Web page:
By COLLEEN MCCARTHY
Area high school science teachers are on the other side of the classroom this week as they participate in Teachers for a Competitive Tomorrow’s summer workshop at Mississippi State University.
MSU is one of only five universities in the country to receive the Teachers for a Competitive Tomorrow grant from the U.S. Department of Education. The grant helps to place highly qualified science teachers in local schools.
“Its purpose is to improve the quality of science teacher education so that we’re producing teachers for high schools that have a strong background in education and in their choice of science, which are physics, biology and chemistry,” said Project Coordinator Jennifer Weir. “... one aspect of the grant is training students to be really strong teachers and really have a strong knowledge of research and lab base to take into the classroom. We’re getting students much more interested in science to bridge that gap.”
Besides training education majors, the program also offers an annual summer workshop for current high school science teachers which gives hands-on experience to show how they can incorporate lab-based activities in their own classrooms. Two Starkville High School teachers and one Oktibbeha County teacher participated in the workshop, along with several teachers from around the state.
“It’s a good opportunity and we learn a lot. It’s all hands-on science,” said Torri Clay, a human anatomy and physiology teacher at Starkville High School. Clay has participated in the workshop for several years and takes many of the activities and skills she learns there to her own classroom.
“We talk about how we can adapt the classroom activities. Of course, we don’t always have the resources and materials that they have, but we can figure out ways to use what we do have.”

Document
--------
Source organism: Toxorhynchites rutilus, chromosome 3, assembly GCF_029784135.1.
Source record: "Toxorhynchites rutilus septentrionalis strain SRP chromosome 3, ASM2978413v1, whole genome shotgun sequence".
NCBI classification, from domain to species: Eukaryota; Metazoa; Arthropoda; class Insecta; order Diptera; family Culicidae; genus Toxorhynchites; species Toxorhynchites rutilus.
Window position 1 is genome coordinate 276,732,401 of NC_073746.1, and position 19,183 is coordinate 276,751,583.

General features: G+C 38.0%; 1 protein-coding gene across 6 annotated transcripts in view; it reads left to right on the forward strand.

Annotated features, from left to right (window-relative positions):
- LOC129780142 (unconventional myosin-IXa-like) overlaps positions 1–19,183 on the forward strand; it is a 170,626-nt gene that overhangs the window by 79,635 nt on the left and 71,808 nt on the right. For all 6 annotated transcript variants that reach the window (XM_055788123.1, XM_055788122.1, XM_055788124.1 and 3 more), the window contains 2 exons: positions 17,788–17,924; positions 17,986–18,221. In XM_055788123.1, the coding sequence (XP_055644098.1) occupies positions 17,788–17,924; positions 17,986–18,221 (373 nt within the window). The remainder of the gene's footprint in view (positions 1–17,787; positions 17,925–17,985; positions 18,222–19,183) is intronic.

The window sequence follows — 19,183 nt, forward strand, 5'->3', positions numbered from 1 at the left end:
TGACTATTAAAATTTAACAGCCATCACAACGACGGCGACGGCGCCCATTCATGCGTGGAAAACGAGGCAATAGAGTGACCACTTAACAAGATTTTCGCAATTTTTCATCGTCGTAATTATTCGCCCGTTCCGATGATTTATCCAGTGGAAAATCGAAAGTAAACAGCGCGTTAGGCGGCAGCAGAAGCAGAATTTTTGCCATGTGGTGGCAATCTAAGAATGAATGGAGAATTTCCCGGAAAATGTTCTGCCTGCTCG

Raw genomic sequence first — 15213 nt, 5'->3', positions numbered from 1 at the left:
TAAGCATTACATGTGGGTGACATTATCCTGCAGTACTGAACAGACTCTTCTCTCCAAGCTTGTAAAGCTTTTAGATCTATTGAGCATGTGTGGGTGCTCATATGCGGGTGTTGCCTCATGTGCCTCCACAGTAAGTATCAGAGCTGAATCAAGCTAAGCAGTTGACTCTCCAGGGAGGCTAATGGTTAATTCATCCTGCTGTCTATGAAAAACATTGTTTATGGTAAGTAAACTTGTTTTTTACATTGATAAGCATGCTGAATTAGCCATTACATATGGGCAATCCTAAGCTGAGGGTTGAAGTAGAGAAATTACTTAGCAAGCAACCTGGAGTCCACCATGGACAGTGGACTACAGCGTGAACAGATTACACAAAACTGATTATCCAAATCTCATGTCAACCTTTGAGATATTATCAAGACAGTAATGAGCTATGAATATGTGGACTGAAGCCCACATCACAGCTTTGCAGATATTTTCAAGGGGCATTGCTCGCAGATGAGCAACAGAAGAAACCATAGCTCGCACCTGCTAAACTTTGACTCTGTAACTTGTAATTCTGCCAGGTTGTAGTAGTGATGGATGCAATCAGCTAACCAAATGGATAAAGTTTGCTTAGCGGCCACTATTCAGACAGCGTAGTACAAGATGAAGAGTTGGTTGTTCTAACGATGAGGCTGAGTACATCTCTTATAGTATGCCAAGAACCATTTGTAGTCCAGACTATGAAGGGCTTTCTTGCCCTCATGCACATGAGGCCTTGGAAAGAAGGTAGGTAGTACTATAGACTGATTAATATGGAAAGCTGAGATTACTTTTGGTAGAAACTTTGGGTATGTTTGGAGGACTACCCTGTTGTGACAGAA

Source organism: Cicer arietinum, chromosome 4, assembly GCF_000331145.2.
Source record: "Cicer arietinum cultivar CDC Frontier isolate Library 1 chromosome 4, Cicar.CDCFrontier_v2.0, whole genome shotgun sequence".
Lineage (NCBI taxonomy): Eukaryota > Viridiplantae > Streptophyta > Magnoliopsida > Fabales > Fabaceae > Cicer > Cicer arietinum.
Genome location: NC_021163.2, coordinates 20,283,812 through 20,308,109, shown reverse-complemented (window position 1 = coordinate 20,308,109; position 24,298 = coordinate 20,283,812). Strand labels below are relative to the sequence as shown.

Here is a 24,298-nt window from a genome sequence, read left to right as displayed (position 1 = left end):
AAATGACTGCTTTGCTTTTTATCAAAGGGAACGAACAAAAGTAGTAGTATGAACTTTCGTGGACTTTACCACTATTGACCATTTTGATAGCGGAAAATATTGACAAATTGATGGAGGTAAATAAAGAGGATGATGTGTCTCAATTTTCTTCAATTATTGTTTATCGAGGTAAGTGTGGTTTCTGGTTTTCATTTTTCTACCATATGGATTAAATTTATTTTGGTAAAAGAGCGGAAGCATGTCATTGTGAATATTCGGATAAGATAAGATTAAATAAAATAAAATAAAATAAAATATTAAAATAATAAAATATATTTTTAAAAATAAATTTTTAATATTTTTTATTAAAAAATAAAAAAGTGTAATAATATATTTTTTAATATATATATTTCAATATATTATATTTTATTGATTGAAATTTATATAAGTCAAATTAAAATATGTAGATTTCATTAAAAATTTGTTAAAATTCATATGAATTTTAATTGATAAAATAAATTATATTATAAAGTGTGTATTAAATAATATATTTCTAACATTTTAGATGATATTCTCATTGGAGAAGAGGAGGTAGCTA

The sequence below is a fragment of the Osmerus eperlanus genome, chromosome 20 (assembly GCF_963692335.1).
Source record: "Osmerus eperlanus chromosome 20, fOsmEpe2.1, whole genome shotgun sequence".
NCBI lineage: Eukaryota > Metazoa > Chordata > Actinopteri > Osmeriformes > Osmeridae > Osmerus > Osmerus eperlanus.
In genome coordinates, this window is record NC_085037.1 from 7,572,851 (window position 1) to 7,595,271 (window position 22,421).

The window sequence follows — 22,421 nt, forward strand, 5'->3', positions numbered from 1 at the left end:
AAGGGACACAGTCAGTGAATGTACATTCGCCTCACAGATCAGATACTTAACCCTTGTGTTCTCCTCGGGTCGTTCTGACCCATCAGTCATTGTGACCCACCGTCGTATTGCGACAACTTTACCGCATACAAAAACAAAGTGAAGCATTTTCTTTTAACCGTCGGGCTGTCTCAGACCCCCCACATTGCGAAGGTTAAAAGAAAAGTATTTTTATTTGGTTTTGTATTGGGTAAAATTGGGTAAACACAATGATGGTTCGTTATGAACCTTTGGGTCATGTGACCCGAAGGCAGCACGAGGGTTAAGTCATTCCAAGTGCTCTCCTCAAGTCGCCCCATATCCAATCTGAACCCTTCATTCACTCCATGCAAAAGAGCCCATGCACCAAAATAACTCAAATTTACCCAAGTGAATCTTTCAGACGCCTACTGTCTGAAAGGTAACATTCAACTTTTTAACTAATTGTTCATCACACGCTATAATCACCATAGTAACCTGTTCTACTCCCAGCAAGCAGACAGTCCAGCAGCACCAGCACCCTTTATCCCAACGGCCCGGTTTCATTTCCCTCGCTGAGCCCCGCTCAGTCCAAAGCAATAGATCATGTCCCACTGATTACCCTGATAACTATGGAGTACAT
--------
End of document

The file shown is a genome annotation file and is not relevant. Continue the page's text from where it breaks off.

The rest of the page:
The workshop also shows the teachers how they can incorporate different scientific concepts into their own subjects, like bringing in a bit of chemistry into a biology class. The teachers are encouraged to be creative in their lessons to get students excited about science. Even teachers with decades of experience are learning something new.
“I’m trying to get information that I can take back to the classroom — new ideas, interesting topics — that I can relate back to the subjects I’m teaching,” said Debbie Tolbert, who also teaches at Starkville High School. “The main thing is that it’s been a long time since I graduated from college, and I’m just looking for some new ideas. Kids have changed a lot in the last 25 years, and they need something a little different from the way children were taught when I started out.”
Throughout the week, instructors worked on labs that are fun and engaging for students, but still cost effective for schools. On Wednesday, they spent the afternoon digging for fossils on campus.
“This is an activity that many of them wouldn’t have thought to do before, and it’s free to them,” said Renee Clary, a professor with the geosciences department. “It’s something they can go and do out at their own schools.”
Although the labs and classroom activities have been a great learning experience, many of the teachers said they’re learning the most from each other.
“It’s a great way to get to know the other teachers in the area and share ideas,” Clay said. “We get a chance to bond and talk about what goes on in the classroom.”